Title: Only Built 4 Cuban Linx II
Label: Ice H2O/EMI Records
Catalog No.: 5099996879429
Format: CD, MP3
Release Date: September 8, 2009
Though it’s been roughly twenty years since the commercial inception of hip hop music, the genre is at the crossroads of modernity. A new aesthetic is rapidly becoming dominant, relegating once dominant styles to relics of the past. Artists who were once, either critically or commercially, at the summit of the music are now outside of the core’s consciousness, struggling to maintain relevancy in an every changing landscape. Wu-Tang Clan member Raekwon is one such artist. Fifteen years ago, he and his clan were the essence of hip hop; a crew who fearlessly battled the early stages of modernity, maintaining the true school’s position in the negotiation of power. Raekwon, thanks to the legendary Only Built 4 Cuban Linx, was leading the charge. At the end of the decade, however, Rae found himself lost in a hip hop world run by once great artists (Jay-Z, Kanye West) who could be accused of sacrificing substance for style and newcomers (Wale, Drake) who would have likely been of a marginal class in his day. Only Built 4 Cuban Linx II (2009) is not just Raekwon’s comeback album, it is a manifesto or call to arms for his generation of hip hop heads.
The album opens up with “House of Flying Daggers,” a traditional Wu-Tang joint, produced by the late great J. Dilla. Raekwon, Ghostface, Method Man, Inspectah Deck, and GZA tear through the thunderous beat with a collective venom rarely seen from them the last few years. On “Penitentiary,” electronic producer and film scorer BT provides Rae and Ghost with a menacing beat, allowing them to prove that they remain one of hip hop’s greatest duos. Beanie Sigel steals the show on “Have Mercy,” which also features the soulful singing of Wu staple Blue Raspberry. The all too brief “Pyrex Vision” finds Raekwon in straight Wu-Gambino mode over a Marley Marl heater.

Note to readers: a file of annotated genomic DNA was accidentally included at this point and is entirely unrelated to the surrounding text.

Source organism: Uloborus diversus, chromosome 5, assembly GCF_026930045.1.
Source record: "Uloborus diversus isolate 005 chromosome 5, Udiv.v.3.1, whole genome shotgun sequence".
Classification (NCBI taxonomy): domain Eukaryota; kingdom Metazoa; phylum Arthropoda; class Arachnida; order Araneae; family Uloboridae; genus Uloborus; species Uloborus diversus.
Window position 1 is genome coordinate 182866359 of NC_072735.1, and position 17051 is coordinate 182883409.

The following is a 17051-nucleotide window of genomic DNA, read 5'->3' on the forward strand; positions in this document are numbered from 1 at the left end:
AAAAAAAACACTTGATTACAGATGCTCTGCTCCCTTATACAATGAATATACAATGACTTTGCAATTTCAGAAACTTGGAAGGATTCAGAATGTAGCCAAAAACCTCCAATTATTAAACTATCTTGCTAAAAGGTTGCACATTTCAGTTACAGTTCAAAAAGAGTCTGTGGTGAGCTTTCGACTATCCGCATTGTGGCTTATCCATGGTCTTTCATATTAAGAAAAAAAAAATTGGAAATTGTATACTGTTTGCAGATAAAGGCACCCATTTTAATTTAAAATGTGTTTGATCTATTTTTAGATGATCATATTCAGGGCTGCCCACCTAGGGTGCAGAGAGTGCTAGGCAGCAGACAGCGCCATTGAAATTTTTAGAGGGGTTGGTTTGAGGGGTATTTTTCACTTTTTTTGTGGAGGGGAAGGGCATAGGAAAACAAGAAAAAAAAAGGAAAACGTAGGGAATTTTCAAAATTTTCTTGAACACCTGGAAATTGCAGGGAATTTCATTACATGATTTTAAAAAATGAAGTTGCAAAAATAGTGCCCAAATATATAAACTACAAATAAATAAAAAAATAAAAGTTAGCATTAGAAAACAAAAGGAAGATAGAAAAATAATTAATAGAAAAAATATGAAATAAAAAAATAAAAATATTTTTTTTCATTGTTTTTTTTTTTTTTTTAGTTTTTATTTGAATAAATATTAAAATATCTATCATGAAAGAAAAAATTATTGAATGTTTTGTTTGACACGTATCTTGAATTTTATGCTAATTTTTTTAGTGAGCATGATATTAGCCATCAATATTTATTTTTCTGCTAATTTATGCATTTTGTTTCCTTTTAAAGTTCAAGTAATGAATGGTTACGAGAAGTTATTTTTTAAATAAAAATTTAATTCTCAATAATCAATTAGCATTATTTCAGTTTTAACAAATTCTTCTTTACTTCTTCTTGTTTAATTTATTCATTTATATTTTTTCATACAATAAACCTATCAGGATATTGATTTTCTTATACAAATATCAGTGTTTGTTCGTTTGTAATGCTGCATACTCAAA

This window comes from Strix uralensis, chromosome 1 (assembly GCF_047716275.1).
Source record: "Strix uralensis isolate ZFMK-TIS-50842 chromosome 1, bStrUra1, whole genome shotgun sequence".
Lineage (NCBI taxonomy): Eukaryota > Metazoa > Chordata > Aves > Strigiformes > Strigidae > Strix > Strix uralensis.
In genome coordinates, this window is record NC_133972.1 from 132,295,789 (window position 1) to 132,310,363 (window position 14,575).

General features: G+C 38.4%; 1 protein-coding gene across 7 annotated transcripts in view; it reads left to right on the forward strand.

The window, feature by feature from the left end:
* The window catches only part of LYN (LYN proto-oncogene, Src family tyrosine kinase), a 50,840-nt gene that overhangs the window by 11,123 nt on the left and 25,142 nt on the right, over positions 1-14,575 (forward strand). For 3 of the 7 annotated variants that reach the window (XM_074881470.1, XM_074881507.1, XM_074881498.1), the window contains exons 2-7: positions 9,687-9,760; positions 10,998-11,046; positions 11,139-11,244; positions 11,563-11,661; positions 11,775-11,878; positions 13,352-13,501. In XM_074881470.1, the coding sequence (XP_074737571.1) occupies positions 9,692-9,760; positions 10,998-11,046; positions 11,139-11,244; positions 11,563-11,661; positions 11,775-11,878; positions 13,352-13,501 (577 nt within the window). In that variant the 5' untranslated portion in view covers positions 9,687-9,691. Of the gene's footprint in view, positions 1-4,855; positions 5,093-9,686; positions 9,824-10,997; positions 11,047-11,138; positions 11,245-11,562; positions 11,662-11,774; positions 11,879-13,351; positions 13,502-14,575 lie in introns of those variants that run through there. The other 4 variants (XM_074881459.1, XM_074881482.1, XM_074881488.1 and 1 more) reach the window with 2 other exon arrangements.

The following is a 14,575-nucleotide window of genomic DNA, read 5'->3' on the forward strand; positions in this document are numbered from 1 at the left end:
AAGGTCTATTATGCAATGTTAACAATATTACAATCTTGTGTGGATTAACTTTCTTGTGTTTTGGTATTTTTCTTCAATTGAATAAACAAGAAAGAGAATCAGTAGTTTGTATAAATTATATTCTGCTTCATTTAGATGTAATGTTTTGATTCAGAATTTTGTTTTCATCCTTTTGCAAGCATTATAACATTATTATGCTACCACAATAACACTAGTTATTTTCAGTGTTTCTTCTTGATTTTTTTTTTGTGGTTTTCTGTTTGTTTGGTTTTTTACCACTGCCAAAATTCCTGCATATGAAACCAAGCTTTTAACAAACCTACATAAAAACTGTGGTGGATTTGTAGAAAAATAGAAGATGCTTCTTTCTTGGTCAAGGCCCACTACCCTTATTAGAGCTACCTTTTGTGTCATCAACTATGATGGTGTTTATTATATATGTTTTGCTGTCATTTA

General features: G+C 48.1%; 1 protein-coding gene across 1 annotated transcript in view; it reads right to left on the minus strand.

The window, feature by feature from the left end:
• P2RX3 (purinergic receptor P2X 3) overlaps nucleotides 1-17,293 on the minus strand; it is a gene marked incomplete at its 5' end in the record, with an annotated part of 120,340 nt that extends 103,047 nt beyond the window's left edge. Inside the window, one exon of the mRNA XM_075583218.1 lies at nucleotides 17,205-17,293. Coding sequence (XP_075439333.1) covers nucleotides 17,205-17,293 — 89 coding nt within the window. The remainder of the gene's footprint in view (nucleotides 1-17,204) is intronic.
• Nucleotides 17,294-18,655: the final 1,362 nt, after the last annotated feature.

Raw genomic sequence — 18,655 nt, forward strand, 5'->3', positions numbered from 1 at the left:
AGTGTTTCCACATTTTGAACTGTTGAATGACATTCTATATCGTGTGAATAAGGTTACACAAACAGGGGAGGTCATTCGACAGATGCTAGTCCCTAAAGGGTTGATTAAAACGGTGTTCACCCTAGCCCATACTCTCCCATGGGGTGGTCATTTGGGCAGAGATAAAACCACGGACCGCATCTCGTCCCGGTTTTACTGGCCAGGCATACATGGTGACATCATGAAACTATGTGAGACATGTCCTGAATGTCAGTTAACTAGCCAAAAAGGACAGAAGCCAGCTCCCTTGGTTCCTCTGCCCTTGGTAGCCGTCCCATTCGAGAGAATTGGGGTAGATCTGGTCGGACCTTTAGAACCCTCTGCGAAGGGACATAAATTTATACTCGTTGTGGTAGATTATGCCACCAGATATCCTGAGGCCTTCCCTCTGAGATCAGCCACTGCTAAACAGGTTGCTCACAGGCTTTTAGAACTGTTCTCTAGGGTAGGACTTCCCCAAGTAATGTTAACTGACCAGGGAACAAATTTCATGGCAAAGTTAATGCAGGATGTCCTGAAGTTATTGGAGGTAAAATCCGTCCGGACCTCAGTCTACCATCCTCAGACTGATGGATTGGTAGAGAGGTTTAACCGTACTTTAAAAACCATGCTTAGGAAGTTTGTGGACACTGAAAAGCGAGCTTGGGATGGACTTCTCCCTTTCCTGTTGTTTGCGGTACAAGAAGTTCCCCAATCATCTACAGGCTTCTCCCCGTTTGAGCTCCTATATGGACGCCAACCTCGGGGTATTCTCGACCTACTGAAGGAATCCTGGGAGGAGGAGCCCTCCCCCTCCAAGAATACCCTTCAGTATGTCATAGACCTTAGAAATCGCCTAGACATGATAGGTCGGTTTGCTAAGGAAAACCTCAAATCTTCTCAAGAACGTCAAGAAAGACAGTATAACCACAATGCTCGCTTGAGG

The sound turns more commercial on the Dr. Dre produced “Catalina,” but Raekwon remains absolutely raw, spitting unbridled street tales with assistance from R&B singer Lyfe Jennings. Rae, Ghost, GZA, and Masta Killah flex their storytelling skills on “We Will Rob You” with a little help from Slick Rick. If there is a single best track on the album, it is the aptly titled “Ason Jones,” Raekwon’s touching dedication to the late Ol Dirty Bastard. On the song, a vulnerable Rae waxes poetic over a beautiful Dilla backdrop. A few clips of Dirty himself add to this very touching tribute. Other notables include “Sonny’s Missing,” “Mean Streets,” and the epic closer “Kiss the Ring.”
Following is the official video for “Catalina” featuring Raekwon and Lyfe Jennings (courtesy of IceWaterTV):
Only Built 4 Cuban Linx II is an outstanding record, one of the best of the decade. The production team (RZA, J. Dilla, Pete Rock, Alchemist, Marley Marl, Dr. Dre and more) constructed a powerful sonic landscape that Rae and his Wu-Gambino’s handled masterfully. Unlike Cuban Linx I, Rae rarely got outshined. This is undoubtedly his record and he provides the majority of its memorable moments. At the same time, however, the Wu (and extended family) influence is strong as his fellow Clan members make solid contributions.
On Cuban Linx II, Raekwon was able to bring the late-1990s, East Coast sound into the 21st century. The magic of classic Wu-releases such as Return to the 36 Chambers: The Dirty Version, Liquid Swords, and Iron Man was not only resurrected, but reformed into a package that allowed nostalgia and progress to peacefully coexist. This absolutely incredible record shows that no matter what direction the genre is headed, there is always room for great music and artists.
Reviewed by Langston Collin Wilkins